“It’s motivating,” Nelson said. “Because that means they have trust in us to do with this money whatever the cause may be — whether it be student debt, investing or just personal enjoyment.”
Across the board, students at HBCUs rely more on student loans than students at historically white institutions. Roughly 80% take out student loans, according to an analysis by UNCF, formerly known as the United Negro College Fund, and they borrow considerably more.
Meharry was founded a decade after the Civil War to help those who had been enslaved. But the 145-year-old institution has always struggled financially, and so have its students.
Meharry’s average student debt is far higher than other area schools of medicine at Vanderbilt University and the University of Tennessee, representing both private and public institutions.
Virtually all colleges and universities received allotments under the CARES Act, but HBCUs have been much more aggressive about funneling substantial amounts directly to students, who tend to have greater need. More than 20 HBCUs have erased outstanding tuition balances. Some have canceled student fees.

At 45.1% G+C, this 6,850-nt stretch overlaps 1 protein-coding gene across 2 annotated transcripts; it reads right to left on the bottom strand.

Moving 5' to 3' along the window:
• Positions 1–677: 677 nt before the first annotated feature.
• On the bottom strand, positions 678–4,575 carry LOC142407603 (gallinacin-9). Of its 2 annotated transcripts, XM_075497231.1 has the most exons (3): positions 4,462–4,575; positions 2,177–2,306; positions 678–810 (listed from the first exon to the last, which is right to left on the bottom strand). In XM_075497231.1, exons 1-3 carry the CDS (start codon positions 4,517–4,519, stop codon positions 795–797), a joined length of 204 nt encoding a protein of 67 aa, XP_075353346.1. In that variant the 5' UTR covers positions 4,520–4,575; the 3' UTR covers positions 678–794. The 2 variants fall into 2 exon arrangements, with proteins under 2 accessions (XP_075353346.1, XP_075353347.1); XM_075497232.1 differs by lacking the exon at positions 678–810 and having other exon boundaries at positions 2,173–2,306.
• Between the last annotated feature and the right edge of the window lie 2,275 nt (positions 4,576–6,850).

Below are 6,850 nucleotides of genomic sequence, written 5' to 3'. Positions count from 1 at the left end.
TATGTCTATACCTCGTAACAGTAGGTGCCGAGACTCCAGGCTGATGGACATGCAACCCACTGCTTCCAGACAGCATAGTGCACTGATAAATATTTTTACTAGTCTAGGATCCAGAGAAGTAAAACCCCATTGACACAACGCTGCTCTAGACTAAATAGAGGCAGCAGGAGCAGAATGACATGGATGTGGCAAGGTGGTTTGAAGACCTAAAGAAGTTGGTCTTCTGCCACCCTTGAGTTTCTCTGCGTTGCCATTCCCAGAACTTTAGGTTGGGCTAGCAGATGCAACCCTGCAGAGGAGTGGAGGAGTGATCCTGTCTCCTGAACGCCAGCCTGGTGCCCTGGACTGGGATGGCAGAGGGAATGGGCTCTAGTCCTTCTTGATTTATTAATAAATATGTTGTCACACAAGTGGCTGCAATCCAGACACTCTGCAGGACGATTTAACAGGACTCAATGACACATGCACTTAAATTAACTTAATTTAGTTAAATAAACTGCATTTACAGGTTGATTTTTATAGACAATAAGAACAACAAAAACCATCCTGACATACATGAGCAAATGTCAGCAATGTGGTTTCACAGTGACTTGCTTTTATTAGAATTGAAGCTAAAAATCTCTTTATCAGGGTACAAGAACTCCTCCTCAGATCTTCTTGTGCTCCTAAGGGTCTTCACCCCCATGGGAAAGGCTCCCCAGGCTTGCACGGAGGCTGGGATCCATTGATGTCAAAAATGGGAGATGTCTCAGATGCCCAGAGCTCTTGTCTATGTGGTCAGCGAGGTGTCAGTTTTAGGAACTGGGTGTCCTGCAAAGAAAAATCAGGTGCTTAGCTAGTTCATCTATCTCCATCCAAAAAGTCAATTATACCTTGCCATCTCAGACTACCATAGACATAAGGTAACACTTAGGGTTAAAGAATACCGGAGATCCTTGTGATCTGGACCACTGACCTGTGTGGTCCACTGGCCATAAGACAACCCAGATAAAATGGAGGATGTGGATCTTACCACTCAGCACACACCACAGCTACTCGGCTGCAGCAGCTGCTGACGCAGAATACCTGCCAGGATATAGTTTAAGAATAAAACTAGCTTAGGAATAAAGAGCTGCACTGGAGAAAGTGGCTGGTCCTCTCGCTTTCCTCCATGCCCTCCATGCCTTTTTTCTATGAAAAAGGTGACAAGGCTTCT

But Meharry, one of the few stand-alone HBCU graduate schools, is a rare case in cutting checks for students.
“These young people are rising to medical school against all odds,” said Lodriguez Murray, who leads public policy and government affairs at UNCF. “Of course, they have to borrow more because people who look like them have less.”
During the pandemic, major philanthropists have taken new interest in supporting the few HBCU medical schools. Michael Bloomberg committed $100 million to four institutions, including Meharry, to help educate more Black doctors.
Students at Meharry can now apply for $100,000 scholarships. The $34 million from Bloomberg Philanthropies is also going toward other kinds of financial support.
The school is now offering, for no additional fee, expensive test-prep services through a Boston-based company, MedSchoolCoach. The service, which entails paying a doctor by the hour to help with studying, can cost thousands of dollars.
While the price is often out of reach for students tight on cash, acing the benchmark exams toward board licensure is key to landing coveted fellowships, qualifying for lucrative specialties or just finishing on time. And Meharry’s four-year completion rate of roughly 70% is below most schools. The most up-to-date national average is around 82%.
For some, Murray said, a $10,000 windfall may make all the difference in whether they cross the finish line and become a doctor who can afford all their medical school debt.